There’s a phrase I love – plan your work then work your plan. I think that’s a great philosophy to go about business and sometimes even life. And it’s something I have done in both business and life but I’ve run into a snag.

Remember this? It’s an afghan in the making. It’s been in the making for a year. She has a sibling. 

The sibling has an even bigger mouth than her sister. I touched her the other day and it was like opening the flood gates. “So you still know who I am!” “You haven’t forgotten me!” “When you gonna finish me up, huh?”

The last WIP is not exactly a sibling. It’s a sweater the daughter of a friend started and really, let’s say, veered off course, and I am trying to correct it and it’s taking some time because she got the wrong yarn for the sweater with the wrong needles and made some interesting choices where the yarn was all chopped up. It was supposed to be done 4 months ago. It needs to be done by October. So does one of these afghans because it’s going to my niece for her wedding. 

The thing is, I don’t know how I’m going to work them into the system. It has to be deliberate or else they will languish. I don’t want to use free time for them and I’ve been thinking of adding afghans back in the shop. They were big for me when I started and chose to do hats over them. They will definitely be the high end, rare, hard to find item. I do have one in the shop but it’s a custom order, The ones that sold were ready to go. But it will be months before an afghan makes it to my collections list. Once there, I will have a good chunk of them in the plans. So do I wait for one until then?

That seems the good bet for the more patient of the afghans. When it comes time to work on a blanket, there she will be and part of the fold. For the squeaky wheel, since she is made up of little leaf motifs, I will work up a couple of the leaves and then add them to her. And I will work on the sweater at the end of the knit day. I watch a movie a day and that will be the time to get that done.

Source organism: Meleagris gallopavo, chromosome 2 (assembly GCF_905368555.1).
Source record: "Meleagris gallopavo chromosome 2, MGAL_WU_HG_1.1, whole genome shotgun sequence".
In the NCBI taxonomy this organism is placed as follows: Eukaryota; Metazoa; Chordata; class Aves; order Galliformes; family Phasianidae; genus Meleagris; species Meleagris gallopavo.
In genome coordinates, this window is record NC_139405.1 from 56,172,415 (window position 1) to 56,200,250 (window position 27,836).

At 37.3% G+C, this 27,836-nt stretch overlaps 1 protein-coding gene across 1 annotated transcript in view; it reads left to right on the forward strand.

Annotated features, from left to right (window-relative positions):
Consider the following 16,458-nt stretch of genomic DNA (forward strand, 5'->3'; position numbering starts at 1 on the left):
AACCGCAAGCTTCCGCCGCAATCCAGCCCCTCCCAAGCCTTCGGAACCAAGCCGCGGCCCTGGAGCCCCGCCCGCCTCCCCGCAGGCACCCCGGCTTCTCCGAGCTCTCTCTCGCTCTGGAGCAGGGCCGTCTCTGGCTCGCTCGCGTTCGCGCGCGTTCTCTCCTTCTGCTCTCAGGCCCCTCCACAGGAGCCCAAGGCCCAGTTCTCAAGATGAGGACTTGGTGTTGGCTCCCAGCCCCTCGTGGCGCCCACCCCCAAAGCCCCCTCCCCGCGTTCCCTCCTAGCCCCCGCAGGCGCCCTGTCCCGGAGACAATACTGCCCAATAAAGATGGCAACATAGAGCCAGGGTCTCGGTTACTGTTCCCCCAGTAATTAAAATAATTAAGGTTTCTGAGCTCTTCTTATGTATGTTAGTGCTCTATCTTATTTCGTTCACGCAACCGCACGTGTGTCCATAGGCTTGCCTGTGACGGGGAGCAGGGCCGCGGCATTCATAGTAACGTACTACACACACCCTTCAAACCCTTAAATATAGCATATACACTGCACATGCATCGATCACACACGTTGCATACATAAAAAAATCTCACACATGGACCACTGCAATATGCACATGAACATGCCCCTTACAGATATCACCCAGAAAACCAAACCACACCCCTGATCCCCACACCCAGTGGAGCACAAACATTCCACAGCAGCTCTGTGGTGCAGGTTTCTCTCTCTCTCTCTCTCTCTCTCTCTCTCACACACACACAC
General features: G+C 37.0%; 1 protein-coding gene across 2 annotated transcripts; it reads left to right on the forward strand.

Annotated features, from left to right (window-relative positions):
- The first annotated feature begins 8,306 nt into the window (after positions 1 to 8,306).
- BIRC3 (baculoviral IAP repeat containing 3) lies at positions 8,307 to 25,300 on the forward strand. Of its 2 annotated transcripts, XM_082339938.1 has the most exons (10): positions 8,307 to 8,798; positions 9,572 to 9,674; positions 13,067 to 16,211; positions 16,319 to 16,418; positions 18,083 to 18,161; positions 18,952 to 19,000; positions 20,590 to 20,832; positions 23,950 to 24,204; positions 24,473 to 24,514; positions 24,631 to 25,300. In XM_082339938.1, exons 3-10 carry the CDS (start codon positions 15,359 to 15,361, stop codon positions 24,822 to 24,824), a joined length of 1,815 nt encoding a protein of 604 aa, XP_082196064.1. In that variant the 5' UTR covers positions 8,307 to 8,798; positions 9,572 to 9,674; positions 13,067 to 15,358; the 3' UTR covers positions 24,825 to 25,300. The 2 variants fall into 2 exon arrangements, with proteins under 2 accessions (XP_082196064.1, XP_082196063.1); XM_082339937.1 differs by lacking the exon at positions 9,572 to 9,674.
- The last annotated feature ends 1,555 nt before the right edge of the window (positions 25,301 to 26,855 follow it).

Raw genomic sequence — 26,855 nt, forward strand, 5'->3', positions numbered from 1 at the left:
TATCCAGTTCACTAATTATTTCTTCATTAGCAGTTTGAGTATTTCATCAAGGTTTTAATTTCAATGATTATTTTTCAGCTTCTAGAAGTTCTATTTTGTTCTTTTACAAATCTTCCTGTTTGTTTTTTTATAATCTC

Plan your work and work your plan. I feel better about things already.

Hello lovely afghan, look at you sitting there all jeweled toned and elegant. I think you are beautiful and will be even more so when you are finished.

And therein lies the rub. I touched this beauty yesterday and got its hopes up that I was going to work on it some more. The truth is, I don’t even know where the yarns for it are. I haven’t worked on this for months. Months. And there’s another unfinished afghan in the same spot. They live next to each other in the living room and I am doing something of a spring cleaning of the living room (yes, it’s summer. It’s progress, trust me.) and I touched them both but just to move them out the way.

But they imparted such a feeling of guilt. Look at it. It will be beautiful. If I can ever get around to finishing it. And now, since the yarn is free ranging in the yarn room, it will be nigh near impossible to get them all together again.

So, I am asking it for forgiveness and saying thanks in advance because it is the nature of knits to be forgiving – except when they aren’t – but that’s rare. There are times when the yarn in a project just won’t cooperate. This is one of the reasons I tend to stay with yarns that are at least a 3. Though I have been known to work with thinner yarns, they have an attitude. Could be they’re hungry.

The way things work, I will eventually be able to complete it. I will run across the olive green that’s the cornerstone to completion. It will be more of a fate thing than a planned thing and that will be fine, too. But touching it yesterday brought up longing with the guilt. That must mean it has more of my heart than I realized. And where the heart is; the knitting will follow. One day.